Production Machining

NOV 2017

Production Machining - Your access to the precision machining industrial buyer.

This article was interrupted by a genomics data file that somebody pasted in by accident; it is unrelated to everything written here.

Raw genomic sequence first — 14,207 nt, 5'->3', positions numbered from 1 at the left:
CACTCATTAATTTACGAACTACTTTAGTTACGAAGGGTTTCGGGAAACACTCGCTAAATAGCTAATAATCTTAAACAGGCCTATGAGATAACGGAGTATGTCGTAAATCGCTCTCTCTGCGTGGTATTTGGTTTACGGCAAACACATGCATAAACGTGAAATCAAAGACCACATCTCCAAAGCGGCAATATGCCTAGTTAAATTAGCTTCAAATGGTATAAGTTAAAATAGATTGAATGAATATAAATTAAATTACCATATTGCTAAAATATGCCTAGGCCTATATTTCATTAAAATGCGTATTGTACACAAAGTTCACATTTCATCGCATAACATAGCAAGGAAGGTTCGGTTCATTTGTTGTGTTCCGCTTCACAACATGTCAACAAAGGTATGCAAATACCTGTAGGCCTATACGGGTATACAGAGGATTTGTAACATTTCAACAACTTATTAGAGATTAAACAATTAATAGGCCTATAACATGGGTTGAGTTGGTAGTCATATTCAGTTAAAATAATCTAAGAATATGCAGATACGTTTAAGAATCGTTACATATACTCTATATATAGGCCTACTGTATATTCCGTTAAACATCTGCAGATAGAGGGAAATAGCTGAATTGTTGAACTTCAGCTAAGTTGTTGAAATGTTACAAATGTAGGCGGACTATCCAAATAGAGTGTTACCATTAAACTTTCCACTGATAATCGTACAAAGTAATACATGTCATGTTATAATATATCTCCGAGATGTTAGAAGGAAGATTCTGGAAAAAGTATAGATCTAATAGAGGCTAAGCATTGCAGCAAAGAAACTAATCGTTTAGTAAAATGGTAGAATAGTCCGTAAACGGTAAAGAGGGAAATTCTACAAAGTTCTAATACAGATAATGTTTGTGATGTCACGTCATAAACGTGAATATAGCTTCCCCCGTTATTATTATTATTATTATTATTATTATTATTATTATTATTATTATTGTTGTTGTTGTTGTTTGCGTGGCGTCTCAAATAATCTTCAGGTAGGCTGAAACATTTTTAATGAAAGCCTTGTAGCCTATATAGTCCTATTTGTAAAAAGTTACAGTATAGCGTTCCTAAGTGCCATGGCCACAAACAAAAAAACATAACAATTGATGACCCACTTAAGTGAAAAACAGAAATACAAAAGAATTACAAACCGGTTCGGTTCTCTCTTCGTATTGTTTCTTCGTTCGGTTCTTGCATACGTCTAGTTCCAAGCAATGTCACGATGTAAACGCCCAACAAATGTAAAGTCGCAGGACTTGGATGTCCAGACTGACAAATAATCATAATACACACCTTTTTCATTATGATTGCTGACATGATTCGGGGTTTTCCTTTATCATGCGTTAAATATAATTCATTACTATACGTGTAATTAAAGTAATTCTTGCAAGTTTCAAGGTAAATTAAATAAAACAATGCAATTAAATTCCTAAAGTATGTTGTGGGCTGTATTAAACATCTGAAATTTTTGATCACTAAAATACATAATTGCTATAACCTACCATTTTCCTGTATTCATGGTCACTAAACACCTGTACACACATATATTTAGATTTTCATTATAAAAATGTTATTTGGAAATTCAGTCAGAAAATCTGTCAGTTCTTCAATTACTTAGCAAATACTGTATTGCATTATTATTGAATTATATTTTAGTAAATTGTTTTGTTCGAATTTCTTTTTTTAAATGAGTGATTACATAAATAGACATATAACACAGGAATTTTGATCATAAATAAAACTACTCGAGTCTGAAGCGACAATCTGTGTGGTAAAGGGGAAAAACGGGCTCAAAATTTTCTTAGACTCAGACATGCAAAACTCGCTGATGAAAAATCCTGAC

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?????? Cleaning Cleaning Protocols :: 39 one-size-fits-all instead of allowing an effective procedure to be established. e industry standards for technical cleanli- ness are generic by design. Not all components of a system can be inspected in the same manner. When manufacturers fill in the details that industry standards leave unspecified, suppliers may be forced to violate key requirements, leading to erroneous results during inspection. Keeping that in mind, it poses the question: should suppliers use your technical cleanliness inspection procedure? To help answer that, consider three of the 300 require- ments established by ISO 16232 and VDA 19 that are covered in this article. e article will examine whether customer-specific standards comply with them. ey ensure an effective extraction procedure; an adequate number of components; and a compatible test liquid. e effectiveness of the extraction procedure must be verified. Verifying effectiveness ensures that the extraction procedure is removing at least 90 percent of the contamina- tion from the tested components. e process for verifying effectiveness is almost identical in both industry standards. One set of test components is subjected to a process intended to extract particulate contamination. e contamination extracted during this process must then be measured and documented. is process is repeated on the same set of test components for as many as six total iterations. e measure- ment taken at each iteration is then divided by the sum of the measurements up to that step (see Figure 1). Verification is complete when the measurement for a given iteration is less than 10 percent of the sum. en the inspection procedure can be documented as the sum of the extraction processes required to verify effectiveness. As an example, a set of fasteners is subjected to an ultra- sonic extraction process for one minute. e mass of the particulate contamination extracted during this first iteration is found to be 24 mg. e same set of fasteners is subjected to five additional ultrasonic extractions that are one minute each. e mass of particulate contamination for each iteration is found to be 12 mg, 3 mg, 0 mg, 0 mg, and 0 mg, respectively. Using the equation taken from the ISO standard, it can be calculated that effectiveness is verified at the third iteration of the extraction process. is means that this sample size of this fastener must be subjected to the ultrasonic extraction process for a total of three minutes to ensure that at least 90 percent of the particulate contamination has been extracted for inspection. is approach can be compared with a few examples taken from customer specific standards. One such standard requires the test components to be subjected to ultrasonic extraction for 10 minutes. How likely is it that this one-size-fits-all procedure will be effective for all components regardless of size, shape, manufacturing method, and so on? For instance, it is known that ultra- sonic cavitation can erode cast components, thereby generating particulate contamina- tion instead of simply extracting it. Another customer-specific standard takes a slightly different approach by requiring ultrasonic extraction for one minute except S n ≤ ∑S i →1 mg ≤ (24 mg + 12 mg + 3 mg) → 3 mg ≤ 3.9 mg 10 100 10 100 n i=1 :: Since the first editions of VDA 19 and ISO 16232 were published in 2004 and 2007, respectively, most customer- specific standards adhere to or are modeled after them. 1 2 3 4 5 6 Multiple Extractions Using the Same Sample Set Mass (mg) ✓ 100% 80% 60% 40% 20% 0% Individual Extraction Mass/ Total Extracted Mass Fig. 1: Example Extraction Curve

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